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Aeroseal Envelope is the only method to reach any level of air tightness, the first time, every time.

Why Air Sealing Matters

The airtightness issue goes beyond how well a building’s HVAC system performs. Uncontrolled air leakage can also provide a vehicle for unwanted moisture to enter a building, which can become the reason for a building to fail, leading to costly building repairs. Because moisture is transferred predominantly by air currents — accounting for up to 98% of all water vapor movement in buildings — air sealing your home is essential. Leaky houses also allow dust, allergens, pollutants, and other airborne particulates to enter the home, leading to poor indoor air quality.

Reducing the amount of air that leaks in and out of your home is a cost-effective way to cut heating and cooling costs, improve durability, increase overall comfort, and create a healthier indoor environment.

cut away illustration of a homes airflow before being airsealed
cut away illustration of a homes airflow after being airsealed
Addressing the Major Risks of Building

Aeroseal Envelope addresses three of the four major risk management controls when constructing a home.

1. Thermal Control

The control of heat flow in buildings requires insulation layers installed properly that are comprised of few thermal bridges, an effective air barrier system, good control of solar radiation, and management of interior heat generation.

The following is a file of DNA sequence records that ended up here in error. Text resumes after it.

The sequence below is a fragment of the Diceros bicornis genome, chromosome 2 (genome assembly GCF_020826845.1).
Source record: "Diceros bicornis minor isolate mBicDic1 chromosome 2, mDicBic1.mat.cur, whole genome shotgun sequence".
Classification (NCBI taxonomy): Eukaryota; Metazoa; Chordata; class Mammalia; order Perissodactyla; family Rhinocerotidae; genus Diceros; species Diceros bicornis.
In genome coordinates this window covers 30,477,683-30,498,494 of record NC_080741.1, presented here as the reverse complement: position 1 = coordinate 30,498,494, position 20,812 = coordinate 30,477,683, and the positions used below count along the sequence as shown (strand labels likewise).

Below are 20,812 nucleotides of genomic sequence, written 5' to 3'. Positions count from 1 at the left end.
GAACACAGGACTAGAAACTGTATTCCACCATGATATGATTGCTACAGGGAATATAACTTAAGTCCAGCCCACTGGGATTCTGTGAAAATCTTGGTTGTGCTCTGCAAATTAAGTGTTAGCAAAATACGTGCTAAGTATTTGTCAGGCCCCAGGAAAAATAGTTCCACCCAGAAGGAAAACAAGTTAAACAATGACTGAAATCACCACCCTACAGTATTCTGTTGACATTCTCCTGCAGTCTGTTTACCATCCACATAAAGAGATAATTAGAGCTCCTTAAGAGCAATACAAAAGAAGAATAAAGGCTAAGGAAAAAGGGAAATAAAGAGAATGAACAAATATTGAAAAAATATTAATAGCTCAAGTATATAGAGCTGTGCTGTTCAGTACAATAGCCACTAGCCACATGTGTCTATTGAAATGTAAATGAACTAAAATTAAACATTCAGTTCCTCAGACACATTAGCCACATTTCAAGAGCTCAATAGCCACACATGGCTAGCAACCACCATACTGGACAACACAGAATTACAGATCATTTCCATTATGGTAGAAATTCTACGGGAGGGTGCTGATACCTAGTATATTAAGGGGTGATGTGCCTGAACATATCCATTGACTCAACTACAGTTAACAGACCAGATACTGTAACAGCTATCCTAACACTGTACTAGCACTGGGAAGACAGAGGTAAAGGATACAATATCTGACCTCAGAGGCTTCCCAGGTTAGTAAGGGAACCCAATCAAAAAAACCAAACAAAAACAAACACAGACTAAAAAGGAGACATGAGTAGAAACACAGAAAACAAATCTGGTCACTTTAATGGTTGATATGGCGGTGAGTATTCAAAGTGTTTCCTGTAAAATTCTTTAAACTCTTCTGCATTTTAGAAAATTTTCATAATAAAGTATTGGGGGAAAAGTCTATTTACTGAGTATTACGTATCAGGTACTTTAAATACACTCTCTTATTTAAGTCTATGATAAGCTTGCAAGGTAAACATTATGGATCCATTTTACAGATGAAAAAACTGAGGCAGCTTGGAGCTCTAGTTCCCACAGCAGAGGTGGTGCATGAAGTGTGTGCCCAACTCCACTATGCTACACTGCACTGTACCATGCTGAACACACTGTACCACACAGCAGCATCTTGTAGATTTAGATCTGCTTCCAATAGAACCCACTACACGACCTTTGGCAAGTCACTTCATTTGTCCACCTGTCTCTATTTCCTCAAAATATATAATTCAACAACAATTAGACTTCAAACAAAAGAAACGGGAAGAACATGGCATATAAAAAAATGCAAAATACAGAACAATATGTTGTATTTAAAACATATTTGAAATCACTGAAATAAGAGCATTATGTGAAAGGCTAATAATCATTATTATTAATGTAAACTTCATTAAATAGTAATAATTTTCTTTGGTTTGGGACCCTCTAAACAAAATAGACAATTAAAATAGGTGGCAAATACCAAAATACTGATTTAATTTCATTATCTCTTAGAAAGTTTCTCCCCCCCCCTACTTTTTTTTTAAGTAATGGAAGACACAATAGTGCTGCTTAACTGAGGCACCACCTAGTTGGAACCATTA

3. Vapor Control

Different than bulk water control, a vapor control addresses the moisture that travels via air and is unseen to the naked eye. Once inside a wall cavity, the vapor will go through convective loops in which it can reach dew point and turn from vapor to liquid. This is often seen later as condensation or damp insulation fibers.

2. Air Flow Control

In order for air to flow into, out of, or within a building, two requirements must be met: a hole or path must exist for the air to flow through and there must be a driving force. Air flows within buildings are either controlled or uncontrolled. In either case, the actual flow of air is determined by several factors, including hole size, resistance to flow, and pressure effects. Uncontrolled air flow can lead to comfort, indoor air quality and energy efficiency concerns.

4. Bulk Moisture Control

Bulk moisture movement (or liquid flow) has the potential to be the most damaging moisture transport mechanism confronted by a building. Typically thought of as rain or snow, bulk moisture movement also includes flowing groundwater. This can typically be addressed by proper land grade, redirection of water via gutters, downspouts, etc.

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